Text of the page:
Besides the biological factors that are associated with addiction, it is vital to prioritize the environmental factors as well. There are not one but multiple factors that enhance the risk of addiction, altering someone’s life for the worse.

Some of them include:

  • Peer influence
  • Availability of toxic and addictive substances
  • Cultural and societal factors
  • Trauma
  • Stressful life events, etc.

The kind of environment that the person lives in massively influences one’s physical and mental health. So, if an unstable and unsettled life surrounds you, it elevates the risk factors of addiction, pushing you to opt for drugs and alcohol as an escape from the hardships in your life.


What Role Does Genetics Have on Addiction and Compulsive Behavior?

We briefly discussed genetics in people who have become addicted to drugs. But the question is, “Why does it play such a crucial role?”


Believe it or not, studies indicate that genetics increase the risk of addiction by 50%. So, if you have had family members with diagnosed or untreated addiction, there is a high chance of you battling the same battle as them. It could be worse, or you could prioritize your well-being and continue choosing healthier alternatives to avoid or overcome your risks of addiction.


When you avail addiction psychiatry or a treatment plan for overcoming addiction, there is a high chance that the doctor will discuss your family’s medical history to assess if the situation is genetic before proceeding with the treatment and tips to help you overcome the basis of addiction.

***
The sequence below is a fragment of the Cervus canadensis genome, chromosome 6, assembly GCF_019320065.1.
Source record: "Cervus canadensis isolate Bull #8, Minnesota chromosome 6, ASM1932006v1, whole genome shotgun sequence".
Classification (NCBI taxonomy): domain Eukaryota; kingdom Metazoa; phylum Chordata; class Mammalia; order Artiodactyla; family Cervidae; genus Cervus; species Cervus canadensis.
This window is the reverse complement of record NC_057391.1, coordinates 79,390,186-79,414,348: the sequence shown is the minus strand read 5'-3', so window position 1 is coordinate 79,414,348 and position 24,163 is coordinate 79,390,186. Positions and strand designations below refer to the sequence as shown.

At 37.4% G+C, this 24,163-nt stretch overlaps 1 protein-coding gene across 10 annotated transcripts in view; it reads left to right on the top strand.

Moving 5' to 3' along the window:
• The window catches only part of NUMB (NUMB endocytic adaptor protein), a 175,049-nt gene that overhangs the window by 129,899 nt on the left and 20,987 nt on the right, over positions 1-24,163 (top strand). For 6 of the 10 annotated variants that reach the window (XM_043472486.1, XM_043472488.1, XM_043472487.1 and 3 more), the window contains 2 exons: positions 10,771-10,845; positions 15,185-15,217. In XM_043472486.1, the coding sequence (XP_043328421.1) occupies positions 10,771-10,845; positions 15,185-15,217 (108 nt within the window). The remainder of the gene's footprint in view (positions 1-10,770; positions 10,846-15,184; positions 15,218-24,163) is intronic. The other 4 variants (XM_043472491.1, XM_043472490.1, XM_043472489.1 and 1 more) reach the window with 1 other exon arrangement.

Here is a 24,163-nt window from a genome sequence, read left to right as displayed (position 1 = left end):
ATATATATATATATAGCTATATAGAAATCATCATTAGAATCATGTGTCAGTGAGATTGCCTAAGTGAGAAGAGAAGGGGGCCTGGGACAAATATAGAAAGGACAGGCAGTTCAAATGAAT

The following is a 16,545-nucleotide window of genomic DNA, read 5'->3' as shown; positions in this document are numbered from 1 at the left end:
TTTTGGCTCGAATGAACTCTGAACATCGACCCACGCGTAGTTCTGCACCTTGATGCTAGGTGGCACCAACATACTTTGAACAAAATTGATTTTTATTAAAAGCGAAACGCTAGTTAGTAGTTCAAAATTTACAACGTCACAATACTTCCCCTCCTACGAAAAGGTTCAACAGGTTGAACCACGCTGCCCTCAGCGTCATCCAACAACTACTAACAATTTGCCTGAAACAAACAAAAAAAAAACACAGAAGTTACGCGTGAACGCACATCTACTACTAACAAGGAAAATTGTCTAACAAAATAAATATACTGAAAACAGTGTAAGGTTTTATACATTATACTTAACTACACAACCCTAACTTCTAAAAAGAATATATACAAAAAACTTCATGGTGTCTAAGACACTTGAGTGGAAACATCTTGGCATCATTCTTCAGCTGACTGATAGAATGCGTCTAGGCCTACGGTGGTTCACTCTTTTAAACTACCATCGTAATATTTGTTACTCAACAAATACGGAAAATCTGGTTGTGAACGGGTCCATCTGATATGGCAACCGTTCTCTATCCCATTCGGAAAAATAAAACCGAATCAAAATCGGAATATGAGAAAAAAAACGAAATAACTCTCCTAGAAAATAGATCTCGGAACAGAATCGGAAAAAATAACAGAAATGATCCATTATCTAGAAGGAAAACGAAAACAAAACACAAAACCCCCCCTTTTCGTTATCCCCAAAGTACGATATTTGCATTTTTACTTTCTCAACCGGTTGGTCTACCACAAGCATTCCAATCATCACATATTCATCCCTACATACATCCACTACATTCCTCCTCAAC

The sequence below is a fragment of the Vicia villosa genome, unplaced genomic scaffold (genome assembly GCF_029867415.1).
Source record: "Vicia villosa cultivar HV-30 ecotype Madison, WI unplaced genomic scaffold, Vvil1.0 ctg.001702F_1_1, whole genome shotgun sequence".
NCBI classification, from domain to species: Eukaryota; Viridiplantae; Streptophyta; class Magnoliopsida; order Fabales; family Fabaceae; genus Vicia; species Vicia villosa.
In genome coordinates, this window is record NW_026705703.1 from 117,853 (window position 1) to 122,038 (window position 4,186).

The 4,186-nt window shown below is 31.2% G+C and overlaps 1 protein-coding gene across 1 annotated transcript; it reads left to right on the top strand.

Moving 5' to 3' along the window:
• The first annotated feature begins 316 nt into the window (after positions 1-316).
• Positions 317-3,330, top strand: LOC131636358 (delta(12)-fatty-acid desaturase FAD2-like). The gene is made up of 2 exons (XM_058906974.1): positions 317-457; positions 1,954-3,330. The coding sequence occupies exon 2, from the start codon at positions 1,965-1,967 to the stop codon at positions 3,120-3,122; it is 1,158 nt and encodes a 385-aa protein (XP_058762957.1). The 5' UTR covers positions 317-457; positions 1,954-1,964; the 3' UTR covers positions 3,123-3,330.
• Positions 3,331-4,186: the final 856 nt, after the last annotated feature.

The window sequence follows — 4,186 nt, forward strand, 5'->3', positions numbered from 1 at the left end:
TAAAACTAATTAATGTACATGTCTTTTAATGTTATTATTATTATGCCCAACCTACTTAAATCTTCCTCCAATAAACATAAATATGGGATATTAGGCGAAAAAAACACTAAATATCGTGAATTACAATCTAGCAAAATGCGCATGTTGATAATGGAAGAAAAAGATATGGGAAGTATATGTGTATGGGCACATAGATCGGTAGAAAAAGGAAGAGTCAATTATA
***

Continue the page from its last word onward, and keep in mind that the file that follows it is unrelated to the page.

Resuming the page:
Final Words

The science behind addiction is extensive and involves a lot of individual and complex factors. The term addiction is often considered an umbrella term, meaning that there’s so much to it. Be it the aftermath of your post-traumatic stress disorder or your accidental exposure to an addictive item, addiction begins without warning and often eats away at the person’s physical and mental stability. If you want to overcome drug and alcohol use, it is time to seek treatment from reliable medical professionals.


When it comes to diagnosing addiction, it is termed a complex brain disorder. So, while the initial substance might be a choice, the condition's progression is often considered a disease.

Some people with a genetic predisposition to addiction are often more prone to developing a possible addiction without realizing the issue.

Addiction is a 100% treatable disorder, and addiction treatment usually involves therapy, counselling, medication, support groups, etc.

Contributing Editor

Troy Wakelin – Co-Founder and Contributing Editor